Clues in the Arctic fossil record suggest that 3-5,000 years ago, the ice sheet was the smallest it has been in the past 10,000 years
The history of the geologic era called the Pleistocene, the Ice Age era that we currently live in (though the hopeful call it the Holocene in the hope that the ice will not return) is an oscillation of the climate between a long glaciated cold mode, and a short warm period on a 100,000 year cycle:
- Ice sheets are like bulldozers. As they grow, they push rocks, boulders, clams, fossils and other debris into piles called moraines.
- By dating ancient clams in moraines, scientists have come up with a new technique for determining when glaciers were smaller than they are today.
- The technique suggests that the Greenland Ice Sheet was at its smallest point in recent history 3-5,000 years ago — information that could improve our understanding of how ice responds to climate change.
So if a moraine contains fossils from 3,000 years ago, that means the glacier was growing — and smaller than it is today — 3,000 years ago.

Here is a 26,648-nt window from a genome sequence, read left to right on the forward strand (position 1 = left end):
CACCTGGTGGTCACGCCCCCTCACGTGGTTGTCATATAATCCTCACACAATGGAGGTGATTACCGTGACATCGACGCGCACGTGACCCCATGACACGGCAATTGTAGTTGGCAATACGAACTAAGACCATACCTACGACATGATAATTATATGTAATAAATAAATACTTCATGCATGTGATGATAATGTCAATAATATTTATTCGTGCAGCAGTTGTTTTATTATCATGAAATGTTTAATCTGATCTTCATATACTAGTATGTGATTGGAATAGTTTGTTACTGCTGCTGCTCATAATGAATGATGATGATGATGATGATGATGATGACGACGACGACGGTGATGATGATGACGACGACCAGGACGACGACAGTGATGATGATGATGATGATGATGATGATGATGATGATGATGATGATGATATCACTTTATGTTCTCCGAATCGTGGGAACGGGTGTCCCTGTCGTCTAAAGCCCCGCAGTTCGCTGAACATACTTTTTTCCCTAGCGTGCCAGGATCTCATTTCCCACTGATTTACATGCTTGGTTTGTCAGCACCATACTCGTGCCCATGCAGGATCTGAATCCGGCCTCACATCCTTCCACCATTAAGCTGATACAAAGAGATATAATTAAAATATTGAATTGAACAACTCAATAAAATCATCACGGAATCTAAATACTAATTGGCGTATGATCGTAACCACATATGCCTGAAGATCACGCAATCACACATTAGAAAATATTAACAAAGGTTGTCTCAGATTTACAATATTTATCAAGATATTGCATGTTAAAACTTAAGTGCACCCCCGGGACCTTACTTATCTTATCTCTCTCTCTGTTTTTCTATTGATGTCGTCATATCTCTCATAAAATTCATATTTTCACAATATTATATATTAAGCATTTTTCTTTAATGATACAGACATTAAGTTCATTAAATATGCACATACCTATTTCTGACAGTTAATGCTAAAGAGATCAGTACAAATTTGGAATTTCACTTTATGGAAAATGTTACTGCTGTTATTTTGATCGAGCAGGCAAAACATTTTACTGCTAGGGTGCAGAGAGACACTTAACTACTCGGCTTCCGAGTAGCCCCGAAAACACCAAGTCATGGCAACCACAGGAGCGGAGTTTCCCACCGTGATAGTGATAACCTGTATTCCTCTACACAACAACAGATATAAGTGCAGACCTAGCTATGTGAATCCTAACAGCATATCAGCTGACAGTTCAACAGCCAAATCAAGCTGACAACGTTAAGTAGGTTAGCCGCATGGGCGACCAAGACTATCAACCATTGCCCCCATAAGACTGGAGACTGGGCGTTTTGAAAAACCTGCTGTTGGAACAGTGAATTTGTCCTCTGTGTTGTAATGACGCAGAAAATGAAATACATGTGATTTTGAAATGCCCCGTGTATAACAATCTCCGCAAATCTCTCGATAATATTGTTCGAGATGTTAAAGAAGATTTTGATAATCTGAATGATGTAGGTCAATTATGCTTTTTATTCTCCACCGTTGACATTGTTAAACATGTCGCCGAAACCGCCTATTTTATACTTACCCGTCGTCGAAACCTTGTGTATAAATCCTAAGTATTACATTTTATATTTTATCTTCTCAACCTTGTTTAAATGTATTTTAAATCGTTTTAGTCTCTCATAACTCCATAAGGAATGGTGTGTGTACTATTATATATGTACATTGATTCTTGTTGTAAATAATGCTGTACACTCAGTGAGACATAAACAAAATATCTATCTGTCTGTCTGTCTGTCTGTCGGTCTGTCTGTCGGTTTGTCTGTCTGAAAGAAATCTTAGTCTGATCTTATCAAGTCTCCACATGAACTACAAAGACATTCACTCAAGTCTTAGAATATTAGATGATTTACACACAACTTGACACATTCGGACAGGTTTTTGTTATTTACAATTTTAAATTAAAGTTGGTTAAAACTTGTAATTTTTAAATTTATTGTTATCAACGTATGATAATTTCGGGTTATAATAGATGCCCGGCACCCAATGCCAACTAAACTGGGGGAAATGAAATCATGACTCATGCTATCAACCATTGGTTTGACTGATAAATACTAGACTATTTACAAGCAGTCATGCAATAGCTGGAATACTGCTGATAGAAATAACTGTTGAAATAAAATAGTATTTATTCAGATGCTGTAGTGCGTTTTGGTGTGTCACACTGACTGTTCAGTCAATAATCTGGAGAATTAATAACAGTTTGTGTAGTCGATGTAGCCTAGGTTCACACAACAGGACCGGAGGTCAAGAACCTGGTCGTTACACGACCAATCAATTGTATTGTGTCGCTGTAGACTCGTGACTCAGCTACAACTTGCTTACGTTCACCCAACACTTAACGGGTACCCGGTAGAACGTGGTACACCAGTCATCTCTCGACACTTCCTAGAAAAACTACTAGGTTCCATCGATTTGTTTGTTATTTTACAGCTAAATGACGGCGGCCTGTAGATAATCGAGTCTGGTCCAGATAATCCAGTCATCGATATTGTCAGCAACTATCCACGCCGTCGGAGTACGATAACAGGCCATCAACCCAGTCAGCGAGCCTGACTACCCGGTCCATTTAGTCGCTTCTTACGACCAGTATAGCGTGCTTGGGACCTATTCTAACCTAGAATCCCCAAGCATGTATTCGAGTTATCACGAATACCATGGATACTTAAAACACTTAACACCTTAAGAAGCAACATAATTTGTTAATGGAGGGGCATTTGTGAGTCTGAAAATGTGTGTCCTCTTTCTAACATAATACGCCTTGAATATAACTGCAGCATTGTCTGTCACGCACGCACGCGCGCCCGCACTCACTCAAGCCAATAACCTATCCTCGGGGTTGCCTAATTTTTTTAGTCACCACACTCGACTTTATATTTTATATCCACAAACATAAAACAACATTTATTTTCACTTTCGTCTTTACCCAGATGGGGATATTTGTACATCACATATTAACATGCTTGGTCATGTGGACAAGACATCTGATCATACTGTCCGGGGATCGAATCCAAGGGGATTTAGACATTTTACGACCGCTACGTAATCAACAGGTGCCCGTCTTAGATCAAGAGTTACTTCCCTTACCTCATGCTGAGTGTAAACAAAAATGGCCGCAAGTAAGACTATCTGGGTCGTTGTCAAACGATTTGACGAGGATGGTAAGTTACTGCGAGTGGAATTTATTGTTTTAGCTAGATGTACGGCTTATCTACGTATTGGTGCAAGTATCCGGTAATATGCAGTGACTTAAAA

This is exactly what the scientists saw in Greenland: They looked at 250 ancient clams from moraines in three western regions, and discovered that most of the fossils were between 3-5,000 years old.
The finding suggests that this was the period when the ice sheet’s western extent was at its smallest in recent history, Briner said.
“Because we see the most shells dating to the 5-3000-year period, we think that this is when the most land was ice-free, when large layers of mud and fossils were allowed to accumulate before the glacier came and bulldozed them up,” he said.
We are currently in a nice warm period, but recent geologic history suggests that this is not likely to be permanent state. It's not exactly good news for civilization that the Greenland Ice Cap has grown in the last 3-5,000 years.